Scholars like Pheme Perkins, at Boston College, emphasize, that the author of John’s Gospel presumes that much of the narrative about Jesus and its people and places was already well known to the Johannine audience. They would have been familiar with the various titles for Jesus, with Baptism, Eucharist, and the Spirit. They were already Christians, entering the second century of Christian life and experience.
The Fourth Gospel then is a call to early Christians to re-examine their lives as followers of the Risen Lord. That challenge of course rings true for us today as well.
John 13:1-4 is the big turning point in this gospel. Jesus’s “hour” had come “for him to pass from this world to the Father…he had come from God and was returning to God.” The occasion in John 13 is the Last Supper. Unlike the Synoptic Gospels, the Gospel of John has no mention of Eucharist, but Jesus washes his disciples’ feet. “I have given you an example so that you may copy what I have done to you.” (John 13:15) (Perhaps we forget that people wore simple sandals back then and people’s feet got really dirty. Hebrews did not wear sandals indoors. They removed them upon entering the house and washed their feet.)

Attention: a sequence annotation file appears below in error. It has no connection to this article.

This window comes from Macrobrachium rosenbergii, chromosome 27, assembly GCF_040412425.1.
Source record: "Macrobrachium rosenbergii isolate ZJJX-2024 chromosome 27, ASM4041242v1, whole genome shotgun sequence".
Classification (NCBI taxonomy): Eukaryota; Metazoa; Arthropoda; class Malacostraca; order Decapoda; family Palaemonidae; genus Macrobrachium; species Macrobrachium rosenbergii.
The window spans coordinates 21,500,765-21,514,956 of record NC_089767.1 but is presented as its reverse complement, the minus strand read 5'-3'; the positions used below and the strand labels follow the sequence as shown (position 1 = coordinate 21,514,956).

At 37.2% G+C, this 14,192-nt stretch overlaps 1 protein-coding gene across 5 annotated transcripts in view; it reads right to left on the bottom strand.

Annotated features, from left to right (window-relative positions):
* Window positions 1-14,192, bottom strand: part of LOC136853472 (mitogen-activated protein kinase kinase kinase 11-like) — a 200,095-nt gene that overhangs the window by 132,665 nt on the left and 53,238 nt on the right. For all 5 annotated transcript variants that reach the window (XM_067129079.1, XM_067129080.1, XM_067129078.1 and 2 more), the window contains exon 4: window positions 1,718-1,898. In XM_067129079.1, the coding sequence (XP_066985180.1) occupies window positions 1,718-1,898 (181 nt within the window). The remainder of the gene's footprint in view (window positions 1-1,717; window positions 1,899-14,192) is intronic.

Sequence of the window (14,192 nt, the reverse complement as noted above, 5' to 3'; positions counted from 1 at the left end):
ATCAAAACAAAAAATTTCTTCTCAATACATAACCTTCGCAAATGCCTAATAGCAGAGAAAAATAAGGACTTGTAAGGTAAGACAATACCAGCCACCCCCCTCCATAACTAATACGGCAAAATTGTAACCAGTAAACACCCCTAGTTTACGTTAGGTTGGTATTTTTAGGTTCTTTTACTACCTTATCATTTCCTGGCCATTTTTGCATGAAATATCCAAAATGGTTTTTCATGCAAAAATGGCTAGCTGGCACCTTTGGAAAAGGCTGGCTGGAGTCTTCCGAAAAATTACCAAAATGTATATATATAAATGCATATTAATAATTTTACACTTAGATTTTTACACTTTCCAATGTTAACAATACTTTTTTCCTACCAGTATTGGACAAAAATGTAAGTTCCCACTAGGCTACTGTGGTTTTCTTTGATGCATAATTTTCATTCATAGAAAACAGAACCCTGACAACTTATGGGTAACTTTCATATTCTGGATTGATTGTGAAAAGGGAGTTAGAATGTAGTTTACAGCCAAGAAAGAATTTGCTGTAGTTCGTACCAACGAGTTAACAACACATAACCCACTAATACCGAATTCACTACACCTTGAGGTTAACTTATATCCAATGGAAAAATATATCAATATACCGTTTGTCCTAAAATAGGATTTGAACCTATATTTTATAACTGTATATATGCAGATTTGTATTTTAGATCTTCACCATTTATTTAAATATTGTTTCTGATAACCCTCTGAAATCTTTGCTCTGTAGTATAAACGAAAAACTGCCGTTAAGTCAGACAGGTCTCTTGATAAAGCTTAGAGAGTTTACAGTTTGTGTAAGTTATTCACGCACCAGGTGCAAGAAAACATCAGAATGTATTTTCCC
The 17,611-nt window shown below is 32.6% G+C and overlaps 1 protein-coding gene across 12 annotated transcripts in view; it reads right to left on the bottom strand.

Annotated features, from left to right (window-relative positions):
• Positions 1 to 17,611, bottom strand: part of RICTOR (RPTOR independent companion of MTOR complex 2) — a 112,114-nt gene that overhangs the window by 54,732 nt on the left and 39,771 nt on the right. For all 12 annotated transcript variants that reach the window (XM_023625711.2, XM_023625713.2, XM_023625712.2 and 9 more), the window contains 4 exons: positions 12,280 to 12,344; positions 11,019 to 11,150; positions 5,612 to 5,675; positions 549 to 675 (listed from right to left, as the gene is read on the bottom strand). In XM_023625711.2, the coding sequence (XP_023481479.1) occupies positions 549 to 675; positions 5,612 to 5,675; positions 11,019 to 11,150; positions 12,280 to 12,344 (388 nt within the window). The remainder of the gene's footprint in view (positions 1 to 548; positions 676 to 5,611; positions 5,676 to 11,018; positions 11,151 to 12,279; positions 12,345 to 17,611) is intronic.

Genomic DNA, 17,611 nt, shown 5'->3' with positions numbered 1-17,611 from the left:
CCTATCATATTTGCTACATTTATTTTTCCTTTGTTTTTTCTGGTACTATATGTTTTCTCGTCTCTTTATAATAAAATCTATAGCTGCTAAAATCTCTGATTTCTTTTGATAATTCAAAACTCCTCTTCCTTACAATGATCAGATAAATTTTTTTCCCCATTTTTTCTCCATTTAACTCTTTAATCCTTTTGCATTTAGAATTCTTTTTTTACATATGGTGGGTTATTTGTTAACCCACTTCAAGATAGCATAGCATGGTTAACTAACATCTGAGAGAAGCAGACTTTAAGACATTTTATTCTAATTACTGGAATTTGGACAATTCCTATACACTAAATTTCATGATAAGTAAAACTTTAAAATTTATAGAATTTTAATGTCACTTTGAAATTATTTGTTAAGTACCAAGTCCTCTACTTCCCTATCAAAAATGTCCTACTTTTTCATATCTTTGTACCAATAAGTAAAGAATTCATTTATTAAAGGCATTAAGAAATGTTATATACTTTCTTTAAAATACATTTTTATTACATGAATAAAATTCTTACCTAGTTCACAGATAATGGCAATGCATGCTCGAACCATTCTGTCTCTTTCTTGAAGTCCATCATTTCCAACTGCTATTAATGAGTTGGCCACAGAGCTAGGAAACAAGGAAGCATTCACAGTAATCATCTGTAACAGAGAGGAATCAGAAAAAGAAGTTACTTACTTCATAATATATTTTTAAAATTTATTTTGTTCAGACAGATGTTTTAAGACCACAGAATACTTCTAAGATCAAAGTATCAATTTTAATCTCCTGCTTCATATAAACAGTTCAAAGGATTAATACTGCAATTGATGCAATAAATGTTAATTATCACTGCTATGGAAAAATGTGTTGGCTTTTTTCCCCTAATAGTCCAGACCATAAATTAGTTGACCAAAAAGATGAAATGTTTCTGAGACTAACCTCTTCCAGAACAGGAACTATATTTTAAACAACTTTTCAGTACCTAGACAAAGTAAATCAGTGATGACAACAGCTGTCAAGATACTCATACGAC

Rereading this scripture, I think we sometimes forget that Jesus also said: “Whoever welcomes the one I send, welcomes me, and whoever welcomes me welcomes the one who sent me.” (John 13:20) This is the key.The author of John’s Gospel did not mention the Eucharistic bread and wine because he wanted to emphasize that Jesus is present in the Community of Faith. Jesus promises that his Spirit (the Advocate) will be with them. (John 14:15-16, 15:26, 16:15)
For centuries, in my Roman Catholic tradition, people have debated about Jesus’s eucharistic “Real Presence.” John’s Gospel is very clear: the primary real presence of Jesus is in the community. Jesus is the vine and we are the branches (John 15); and we are to love one another. The branches cannot survive without the vine. But the vine cannot survive without the branches. The profound mystery of life. No one can do it alone.